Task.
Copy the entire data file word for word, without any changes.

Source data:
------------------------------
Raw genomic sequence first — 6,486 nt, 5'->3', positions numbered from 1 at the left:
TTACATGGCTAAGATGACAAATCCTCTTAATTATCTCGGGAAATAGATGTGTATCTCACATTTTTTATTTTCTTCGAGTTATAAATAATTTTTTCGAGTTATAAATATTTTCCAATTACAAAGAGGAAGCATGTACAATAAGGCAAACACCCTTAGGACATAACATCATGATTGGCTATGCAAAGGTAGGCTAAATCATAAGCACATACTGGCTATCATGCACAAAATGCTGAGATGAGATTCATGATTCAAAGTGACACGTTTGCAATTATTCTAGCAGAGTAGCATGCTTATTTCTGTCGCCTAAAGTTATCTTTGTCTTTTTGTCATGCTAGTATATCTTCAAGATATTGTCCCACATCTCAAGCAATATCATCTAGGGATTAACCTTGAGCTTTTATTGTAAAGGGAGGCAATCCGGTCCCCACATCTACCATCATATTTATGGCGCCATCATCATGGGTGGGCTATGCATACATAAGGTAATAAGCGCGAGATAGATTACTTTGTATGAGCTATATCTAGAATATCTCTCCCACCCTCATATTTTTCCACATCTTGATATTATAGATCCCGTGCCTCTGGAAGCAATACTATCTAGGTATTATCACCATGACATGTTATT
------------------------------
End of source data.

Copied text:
Raw genomic sequence first — 6,486 nt, 5'->3', positions numbered from 1 at the left:
TTACATGGCTAAGATGACAAATCCTCTTAATTATCTCGGGAAATAGATGTGTATCTCACATTTTTTATTTTCTTCGAGTTATAAATAATTTTTTCGAGTTATAAATATTTTCCAATTACAAAGAGGAAGCATGTACAATAAGGCAAACACCCTTAGGACATAACATCATGATTGGCTATGCAAAGGTAGGCTAAATCATAAGCACATACTGGCTATCATGCACAAAATGCTGAGATGAGATTCATGATTCAAAGTGACACGTTTGCAATTATTCTAGCAGAGTAGCATGCTTATTTCTGTCGCCTAAAGTTATCTTTGTCTTTTTGTCATGCTAGTATATCTTCAAGATATTGTCCCACATCTCAAGCAATATCATCTAGGGATTAACCTTGAGCTTTTATTGTAAAGGGAGGCAATCCGGTCCCCACATCTACCATCATATTTATGGCGCCATCATCATGGGTGGGCTATGCATACATAAGGTAATAAGCGCGAGATAGATTACTTTGTATGAGCTATATCTAGAATATCTCTCCCACCCTCATATTTTTCCACATCTTGATATTATAGATCCCGTGCCTCTGGAAGCAATACTATCTAGGTATTATCACCATGACATGTTATT